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Tiny Deathstars of Foulness

The “What’s New in macOS” page for Sierra (10.12) lays out a little known change that a colleague at Jamf was working on the other day (hat tip to Brock):
Starting in macOS 10.12, you can no longer provide external code or data alongside your code-signed app in a zip archive or unsigned disk image. An app distributed outside the Mac App Store runs from a randomized path when it is launched and so cannot access such external resources. To provide secure execution, code sign your disk image itself using the codesign tool, or distribute your app through the Mac App Store. For more information, see the updated revision to macOS Code Signing In Depth.
This is further explained in the equally misnamed “OS X Code Signing In Depth“:
If using a disk image to ship an app, users should drag the app from the image to its desired installation location (usually /Applications) before launching it. This also applies to apps installed via ZIP or other archive formats or apps downloaded to the Downloads directory: ask the user to drag the app to /Applications and launch it from there. This practice avoids an attack where a validly signed app launched from a disk image, ZIP archive, or ISO (CD/DVD) image can load malicious code or content from untrusted locations on the same image or archive. Starting with macOS Sierra, running a newly-downloaded app from a disk image, archive, or the Downloads directory will cause Gatekeeper to isolate that app at a unspecified read-only location in the filesystem. This will prevent the app from accessing code or content using relative paths.
The gist is, if an app isn’t signed via the Mac App Store, Gatekeeper is going to limit the ability of the app to launch via “Gatekeeper Path Randomization.” Basically, treat an app from a mounted drive as if it were coming from a Safari download. There are a few ways to distribute app bundles or binaries that do not violate this. One is to sign a disk image that contains such an app: spctl -a -t open --context context:primary-signature -v /Volumes/MyApp/MyApp.dmg If spctl runs properly, you should see the following:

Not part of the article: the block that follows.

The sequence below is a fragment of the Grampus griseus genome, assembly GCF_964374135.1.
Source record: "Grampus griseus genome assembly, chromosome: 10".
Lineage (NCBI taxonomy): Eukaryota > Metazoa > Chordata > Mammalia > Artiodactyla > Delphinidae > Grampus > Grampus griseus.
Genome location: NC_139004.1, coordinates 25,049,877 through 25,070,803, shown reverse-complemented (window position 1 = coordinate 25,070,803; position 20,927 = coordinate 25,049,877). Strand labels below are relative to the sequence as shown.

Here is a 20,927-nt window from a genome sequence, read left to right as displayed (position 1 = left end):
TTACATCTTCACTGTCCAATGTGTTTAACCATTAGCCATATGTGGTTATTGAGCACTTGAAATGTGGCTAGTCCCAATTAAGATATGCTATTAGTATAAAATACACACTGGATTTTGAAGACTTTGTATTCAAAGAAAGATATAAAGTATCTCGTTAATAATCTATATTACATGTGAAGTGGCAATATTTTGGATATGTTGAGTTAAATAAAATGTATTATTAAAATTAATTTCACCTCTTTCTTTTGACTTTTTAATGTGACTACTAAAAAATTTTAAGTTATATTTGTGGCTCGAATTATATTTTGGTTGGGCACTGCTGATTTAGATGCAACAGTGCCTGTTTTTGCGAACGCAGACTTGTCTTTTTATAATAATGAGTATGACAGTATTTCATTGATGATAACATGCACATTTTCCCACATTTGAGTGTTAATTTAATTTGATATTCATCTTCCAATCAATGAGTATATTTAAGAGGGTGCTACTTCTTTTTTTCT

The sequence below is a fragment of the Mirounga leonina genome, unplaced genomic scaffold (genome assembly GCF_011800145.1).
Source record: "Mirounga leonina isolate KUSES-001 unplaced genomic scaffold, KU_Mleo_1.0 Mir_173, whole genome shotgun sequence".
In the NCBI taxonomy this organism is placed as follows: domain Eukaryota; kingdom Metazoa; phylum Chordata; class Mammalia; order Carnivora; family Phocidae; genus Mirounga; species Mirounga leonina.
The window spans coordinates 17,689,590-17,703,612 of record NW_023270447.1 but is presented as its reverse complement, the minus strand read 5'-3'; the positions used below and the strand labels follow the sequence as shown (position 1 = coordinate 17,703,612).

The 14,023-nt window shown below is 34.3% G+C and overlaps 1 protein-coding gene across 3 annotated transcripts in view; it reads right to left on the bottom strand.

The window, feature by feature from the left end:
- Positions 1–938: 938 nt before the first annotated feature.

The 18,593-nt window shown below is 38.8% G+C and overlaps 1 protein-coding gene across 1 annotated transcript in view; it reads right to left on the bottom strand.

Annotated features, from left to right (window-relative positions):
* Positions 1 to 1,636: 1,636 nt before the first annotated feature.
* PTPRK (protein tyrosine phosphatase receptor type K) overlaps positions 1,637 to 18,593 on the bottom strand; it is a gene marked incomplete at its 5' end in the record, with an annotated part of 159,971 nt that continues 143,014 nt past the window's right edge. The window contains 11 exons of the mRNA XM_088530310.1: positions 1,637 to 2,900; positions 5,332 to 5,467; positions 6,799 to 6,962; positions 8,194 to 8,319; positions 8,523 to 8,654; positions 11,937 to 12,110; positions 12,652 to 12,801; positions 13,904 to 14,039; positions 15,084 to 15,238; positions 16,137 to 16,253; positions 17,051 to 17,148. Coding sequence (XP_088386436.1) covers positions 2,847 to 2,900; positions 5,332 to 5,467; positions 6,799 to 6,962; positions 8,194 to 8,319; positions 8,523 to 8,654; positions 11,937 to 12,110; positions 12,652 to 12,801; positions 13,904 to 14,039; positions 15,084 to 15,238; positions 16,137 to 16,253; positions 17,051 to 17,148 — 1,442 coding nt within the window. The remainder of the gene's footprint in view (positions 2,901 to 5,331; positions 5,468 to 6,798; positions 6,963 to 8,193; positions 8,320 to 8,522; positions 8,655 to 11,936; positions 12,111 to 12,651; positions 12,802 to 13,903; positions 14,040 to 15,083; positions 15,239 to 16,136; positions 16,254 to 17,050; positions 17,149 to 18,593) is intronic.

/Volumes/MyApp/MyAppImage.dmg: accepted source=mydeveloperid
In the above spctl command, we use the following options:
  • -a assesses the file you indicate (basically required for this operation)
  • -t allows me to specify a type of execution to allow, in this case it’s ‘open’
  • –context
  • -v run verbosely so I can build error correction into any scripts
  • –status while I don’t use status, I could do a second operation to validate that the first worked and use the status option to check it
  • –remove I also don’t use remove, but I could undo what I just did by doing so (or just deleting the dmg
For more on managing Gatekeeper from the command line, see http://krypted.com/mac-security/manage-gatekeeper-from-the-command-line-in-mountain-lion/. Another method is to remove the lsquarantine attribute, which is automagically applied, using xattr as follows: xattr -r -d com.apple.quarantine /Volumes/MyApp/MyAppImage.app The options in the above use of the xattr command:
  • -r run recursively so we catch binaries inside the app bundle
  • -d delete the com.apple.quarantine bit
Xattr has a lot of different uses; you can programmatically manage Finder tags with it, http://krypted.com/mac-os-x/command-line-finder-tags/. To see the full xattr dump on a given file, use the -l option as follows: xattr -l com.apple.quarantine MyAppImage.dmg The output is as follows:
xattr: No such file: com.apple.quarantine MyAppImage.dmg: com.apple.metadata:kMDItemDownloadedDate: 00000000 62 70 6C 69 73 74 30 30 A1 01 33 41 BE 31 0B A5 |bplist00..3A.1..| 00000010 70 D4 56 08 0A 00 00 00 00 00 00 01 01 00 00 00 |p.V………….| 00000020 00 00 00 00 02 00 00 00 00 00 00 00 00 00 00 00 |…………….| 00000030 00 00 00 00 13 |…..| 00000035 MyAppImage.dmg: com.apple.metadata:kMDItemWhereFroms: 00000000 62 70 6C 69 73 74 30 30 A1 01 5F 10 22 63 69 64 |bplist00.._.”cid| 00000010 3A 69 6D 61 67 65 30 30 31 2E 70 6E 67 40 30 31 |:myappimage.dmg@01| 00000020 44 32 36 46 46 44 2E 35 37 31 30 37 30 46 30 08 |D26FFD.571070F0.| 00000030 0A 00 00 00 00 00 00 01 01 00 00 00 00 00 00 00 |…………….| 00000040 02 00 00 00 00 00 00 00 00 00 00 00 00 00 00 00 |…………….| 00000050 2F |/| 00000051
This could be helpful when troubleshooting and/or scripting (or just way too much informations!). Finally, if you’re an application developer, check out new API for App Translocation in the 10.12 SDK for <Security/SecTranslocate.h>  I guess one way to think of this is… Apple doesn’t want you running software this way any more. And traditionally they lock things down further, not less, so probably best to find alternatives to running apps out of images, from a strategy standpoint.

January 25th, 2017

Posted In: Mac OS X, Mac Security

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I recently wrote up an article on some of the new malware safeguards in Snow Leopard. Well, turns out some people want to disable some of it. So you know the prompt that you are downloading an application that then asks you if you want to open it since it’s been quarantined. Well, you can disable it (not that you should but I’ve seen a couple of cases now where I needed to. To do so you’re going to place an LSQuarantine key into the com.apple.LaunchServices.plist. To do so, run:
defaults write com.apple.LaunchServices LSQuarantine -bool NO
To set it back to normal:
defaults write com.apple.LaunchServices LSQuarantine -bool YES

February 8th, 2010

Posted In: Mac OS X, Mac Security

Tags: , , ,